Consultant Barbara Poppe cautions Seattle against spending time on the problems caused by homelessness, instead of the roots of homelessness.

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You get an itch, you scratch it, then you try to figure out whether it’s calling your attention to a deeper problem. Sometimes it’s important to treat the itch, but it’s not a good idea to spend so much energy on the symptom that you neglect to address the underlying cause.

Seattle is rubbing cream on a lot of outbreaks right now, and I think the city is earnestly searching for cures to problems we and many other cities face: homelessness, displacement, the effects of race in policing and education, among them. The cure has to be central, though.

That’s why I liked what Barbara Poppe had to say about addressing homelessness last week, and why I think her approach needs repeating when we are dealing with other entrenched problems.

Seattle Mayor Ed Murray hired her to help deal with the area’s massive homelessness problem. Poppe gave a detailed report to city officials, and she was quoted in The Seattle Times talking about one of the city’s strategies for reducing the number of people sleeping outdoors. She said, “Encampments are a real distraction from investing in solutions. You can see it takes a lot of energy to get them running, and they don’t solve the problem. You still have people who are visibly homeless living outdoors.”

Poppe was brought to Seattle because she’s been working on the problem of homelessness since the 1980s and ran the United States Interagency Council on Homelessness for five years, ending in 2014.

The encampments are meant as a safe alternative to places like The Jungle, an encampment that grew on its own, not organized by government, where two people were shot to death recently. But no one thinks the city’s encampments are a long-term solution. That shooting created immediate pain that officials are trying to address.

The Legislature is considering spending about $1 million to fence off The Jungle to prevent something like that from happening again. That’s a good sum of money, and of course fences can be cut, so we’re probably talking about a temporary solution to a symptom of homelessness. And homelessness itself is not only a problem, but a symptom of other problems — inadequate affordable housing, income inequality, insufficient mental-health infrastructure and more.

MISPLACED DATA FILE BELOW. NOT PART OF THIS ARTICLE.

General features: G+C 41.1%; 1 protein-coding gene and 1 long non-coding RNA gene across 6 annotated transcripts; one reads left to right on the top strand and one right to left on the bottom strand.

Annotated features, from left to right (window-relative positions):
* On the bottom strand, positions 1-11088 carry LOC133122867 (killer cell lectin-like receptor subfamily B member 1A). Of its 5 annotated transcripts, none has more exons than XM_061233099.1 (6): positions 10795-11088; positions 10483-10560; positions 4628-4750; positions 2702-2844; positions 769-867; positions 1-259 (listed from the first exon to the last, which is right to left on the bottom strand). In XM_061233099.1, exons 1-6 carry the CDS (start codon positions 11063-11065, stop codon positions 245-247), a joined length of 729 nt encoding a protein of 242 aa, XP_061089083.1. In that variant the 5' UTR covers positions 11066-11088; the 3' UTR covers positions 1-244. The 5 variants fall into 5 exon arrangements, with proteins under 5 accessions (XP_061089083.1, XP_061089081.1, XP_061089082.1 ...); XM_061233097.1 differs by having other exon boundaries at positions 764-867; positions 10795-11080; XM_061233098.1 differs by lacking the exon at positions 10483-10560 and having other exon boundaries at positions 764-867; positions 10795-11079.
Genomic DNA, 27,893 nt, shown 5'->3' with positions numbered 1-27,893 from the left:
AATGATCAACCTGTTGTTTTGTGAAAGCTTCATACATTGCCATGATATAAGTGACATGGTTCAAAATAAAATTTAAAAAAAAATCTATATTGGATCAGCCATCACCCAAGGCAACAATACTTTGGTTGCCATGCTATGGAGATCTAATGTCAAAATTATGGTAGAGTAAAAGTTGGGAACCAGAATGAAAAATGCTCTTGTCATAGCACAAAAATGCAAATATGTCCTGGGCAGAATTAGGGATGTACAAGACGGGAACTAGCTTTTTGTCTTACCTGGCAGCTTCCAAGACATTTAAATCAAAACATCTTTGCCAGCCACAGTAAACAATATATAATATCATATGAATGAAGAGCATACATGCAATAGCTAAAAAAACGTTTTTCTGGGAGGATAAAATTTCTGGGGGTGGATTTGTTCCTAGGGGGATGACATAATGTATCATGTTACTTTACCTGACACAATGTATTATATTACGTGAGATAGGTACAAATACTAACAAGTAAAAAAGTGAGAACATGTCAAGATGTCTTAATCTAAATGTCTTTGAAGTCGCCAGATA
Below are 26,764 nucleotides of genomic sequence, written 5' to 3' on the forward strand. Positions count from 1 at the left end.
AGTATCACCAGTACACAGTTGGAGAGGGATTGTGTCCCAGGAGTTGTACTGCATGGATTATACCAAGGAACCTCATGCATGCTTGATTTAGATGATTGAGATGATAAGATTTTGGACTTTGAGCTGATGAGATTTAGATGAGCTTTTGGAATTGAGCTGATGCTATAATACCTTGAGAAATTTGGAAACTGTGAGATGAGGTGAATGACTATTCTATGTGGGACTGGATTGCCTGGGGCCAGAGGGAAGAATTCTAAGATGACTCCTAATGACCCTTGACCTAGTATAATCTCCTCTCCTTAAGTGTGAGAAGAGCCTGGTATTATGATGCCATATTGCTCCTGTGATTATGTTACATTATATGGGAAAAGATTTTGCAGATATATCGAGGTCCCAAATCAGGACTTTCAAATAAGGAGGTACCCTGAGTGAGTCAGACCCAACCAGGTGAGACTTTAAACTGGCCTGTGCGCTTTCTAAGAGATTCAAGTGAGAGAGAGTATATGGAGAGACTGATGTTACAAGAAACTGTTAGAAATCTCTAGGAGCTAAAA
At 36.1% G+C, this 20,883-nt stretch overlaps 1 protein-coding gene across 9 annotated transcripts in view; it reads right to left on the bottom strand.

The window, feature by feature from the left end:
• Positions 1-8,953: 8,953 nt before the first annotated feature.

I have mixed feelings about the city-sanctioned encampments because they do some good, but Poppe is right to prefer ramping up long-term fixes.

I know how hard it is to get past an itch. Springlike weather around here brought on my seasonal allergies. I get a moment of relief, and even pleasure, from rubbing my itching eyes, but the instant I stop, the itching gets worse. It’s not a good strategy. It may feel better to see fewer tents on roadsides, but only temporarily, if the harder work of transforming lives is left undone.

Poppe acknowledged that Seattle and King County are serious about addressing homelessness on multiple levels, and there are many success stories here. And she suggested ramping up efforts that are already working here by focusing money and energy on getting people into real housing and helping them deal with the issues that led them to be homeless in the first place.

Prevention ought to be a part of that strategy, too. We’re fortunate to have public officials who know these things, so maybe a credible nudge away from scratching the itch will help them focus on and sell the community on the difficult and costly work of treating primary causes.

When something dramatic like the Jungle shootings makes the news, it can move people to act on a problem. That’s good. It should also start us thinking about where the problem started and what we ought to do to give us deeper relief.

Even if some problems might never go away entirely, we’ll be a healthier community for taking that approach.